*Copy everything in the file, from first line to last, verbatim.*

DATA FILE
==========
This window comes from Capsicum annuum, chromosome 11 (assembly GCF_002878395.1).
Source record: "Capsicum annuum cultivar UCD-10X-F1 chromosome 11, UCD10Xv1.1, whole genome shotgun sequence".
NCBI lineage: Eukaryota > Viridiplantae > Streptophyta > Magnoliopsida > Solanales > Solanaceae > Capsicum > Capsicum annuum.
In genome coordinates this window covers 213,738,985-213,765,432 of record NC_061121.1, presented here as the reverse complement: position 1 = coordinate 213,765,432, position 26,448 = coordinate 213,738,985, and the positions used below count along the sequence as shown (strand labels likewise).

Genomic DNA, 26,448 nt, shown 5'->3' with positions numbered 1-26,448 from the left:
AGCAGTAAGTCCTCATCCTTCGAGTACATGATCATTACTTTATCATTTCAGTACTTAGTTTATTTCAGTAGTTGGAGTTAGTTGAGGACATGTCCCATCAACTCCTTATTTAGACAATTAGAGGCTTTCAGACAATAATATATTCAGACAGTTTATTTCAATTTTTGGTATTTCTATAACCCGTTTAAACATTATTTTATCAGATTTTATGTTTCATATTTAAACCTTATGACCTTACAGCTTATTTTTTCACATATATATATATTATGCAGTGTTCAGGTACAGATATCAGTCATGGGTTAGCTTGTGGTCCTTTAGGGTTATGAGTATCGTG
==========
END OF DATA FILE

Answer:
This window comes from Capsicum annuum, chromosome 11 (assembly GCF_002878395.1).
Source record: "Capsicum annuum cultivar UCD-10X-F1 chromosome 11, UCD10Xv1.1, whole genome shotgun sequence".
NCBI lineage: Eukaryota > Viridiplantae > Streptophyta > Magnoliopsida > Solanales > Solanaceae > Capsicum > Capsicum annuum.
In genome coordinates this window covers 213,738,985-213,765,432 of record NC_061121.1, presented here as the reverse complement: position 1 = coordinate 213,765,432, position 26,448 = coordinate 213,738,985, and the positions used below count along the sequence as shown (strand labels likewise).

Genomic DNA, 26,448 nt, shown 5'->3' with positions numbered 1-26,448 from the left:
AGCAGTAAGTCCTCATCCTTCGAGTACATGATCATTACTTTATCATTTCAGTACTTAGTTTATTTCAGTAGTTGGAGTTAGTTGAGGACATGTCCCATCAACTCCTTATTTAGACAATTAGAGGCTTTCAGACAATAATATATTCAGACAGTTTATTTCAATTTTTGGTATTTCTATAACCCGTTTAAACATTATTTTATCAGATTTTATGTTTCATATTTAAACCTTATGACCTTACAGCTTATTTTTTCACATATATATATATTATGCAGTGTTCAGGTACAGATATCAGTCATGGGTTAGCTTGTGGTCCTTTAGGGTTATGAGTATCGTG